Businesses have seen many benefits, such as improved employee wellbeing and increased diversity and inclusion. But what about environmentally? Carbon emissions associated with employees working from home contribute to your company’s carbon footprint, so it’s important to take ownership of them as a business. If you attribute those emissions to your employees’ personal footprints, you’ll produce a skewed carbon footprint measurement.
Your carbon footprint
You might think that your company’s carbon footprint will reduce with employees working from home, but it’s not necessarily the case. You’ll see a reduction in your workplace’s electricity, gas and water carbon emissions, employees commuting less frequently and less business travel. And that’s great! However, the steps you’ve taken in your workplace to reduce your carbon footprint, such as implementing energy and water efficiency technologies and switching to a renewable energy supplier aren’t normally found in people’s homes. Combine this with the average office area powered per employee increasing drastically from a shared office space to an often larger personal home office, and you may actually see an increase in your company’s carbon footprint.
Most businesses are now moving to hybrid working, with some employees working from the office while others are working from home. This means offices are running as if they were at full capacity – so lights are on for the whole floor, even though half the employees are in, for example. With many employees still working from home and producing emissions that contribute to your company’s carbon footprint, hybrid working could result in a big increase in your total carbon footprint.
How do you measure your carbon footprint
Some businesses that have measured their employees’ working from home emissions have shared unexpected results of an increased carbon footprint. That highlights the importance of measuring this element to get a full picture of your carbon footprint so you can work on reducing it.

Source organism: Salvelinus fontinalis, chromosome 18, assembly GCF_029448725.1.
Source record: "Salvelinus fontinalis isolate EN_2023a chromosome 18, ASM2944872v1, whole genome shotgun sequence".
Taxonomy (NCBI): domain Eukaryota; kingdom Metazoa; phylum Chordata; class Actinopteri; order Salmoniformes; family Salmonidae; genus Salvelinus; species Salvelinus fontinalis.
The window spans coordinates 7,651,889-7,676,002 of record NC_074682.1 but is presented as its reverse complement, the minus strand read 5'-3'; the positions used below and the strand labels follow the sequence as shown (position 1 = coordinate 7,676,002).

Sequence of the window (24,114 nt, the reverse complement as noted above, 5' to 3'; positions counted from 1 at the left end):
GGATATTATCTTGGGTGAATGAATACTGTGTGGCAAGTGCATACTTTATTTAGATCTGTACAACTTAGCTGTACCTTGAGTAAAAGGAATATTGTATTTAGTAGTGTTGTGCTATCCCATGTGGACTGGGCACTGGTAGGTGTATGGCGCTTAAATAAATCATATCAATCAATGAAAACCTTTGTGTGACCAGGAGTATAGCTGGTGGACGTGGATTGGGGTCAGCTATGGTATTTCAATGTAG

A lot of businesses are put off from measuring their employee’s working from home emissions as it can be confusing. But the process can be as simple or complex as you like. Our carbon calculator, with a basic or advanced option and based on Ecoact’s whitepaper is a great starting point for your first few measurements. The methodology is based on average assumptions. For future iterations you could work on adding more variables to your calculations for a more accurate measurement, as suggested in the ‘enhanced data collection’ section of Ecoact’s whitepaper.
We understand it’s difficult, but we really encourage you to measure your employees’ working from home emissions. As an SME, you have an advantage over large corporations – you have fewer employees so it’s easier to collect data from everyone and to influence change.
Don’t forget technology
Technology is an aspect of working from home that’s often forgotten about when measuring carbon emissions. It’s really hard to measure, so we’re not suggesting you do that now, but it’s important you’re aware of them. Here are a few examples:
- A spam email emits approximately 0.3g CO2e
- An unnecessary email (one that has up to four words, like ‘thank you very much’) emits approximately 1g CO2e
- A standard email emits approximately 4g CO2e
- An email with attachments emits up to 50g CO2e
- A one-hour HD video call between two people emits approximately 290g CO2e
What you can do
There’s no one size fits all solution. First, you’ll need to measure your working from home emissions, and then continue to measure them annually and refine your variables so you can assess where and how you can make reductions. You’ll be able to develop unique solutions that’ll work for your business. Some ideas are:
- When implementing hybrid working, be more tactical with space. Can you downsize your office, or implement zonal light sensors? Can you ask teams to be in at the same time, so meetings are in person instead of virtual?
- Make employees aware of working from home emissions and how they could reduce them. Encourage people to use natural light, turn down their thermostats, switch their devices off and to turn cameras off when attending external events and for some virtual meetings.
- Think of ways to make it easier for employees to change their behaviour and mindset. Can you incentivise moving to a renewable energy suppler or installing double glazed windows?
- Set standards for virtual working and meetings. Encourage people not to send unnecessary emails, to use the phone instead of some video calls and to share links to documents instead of sharing an attachment.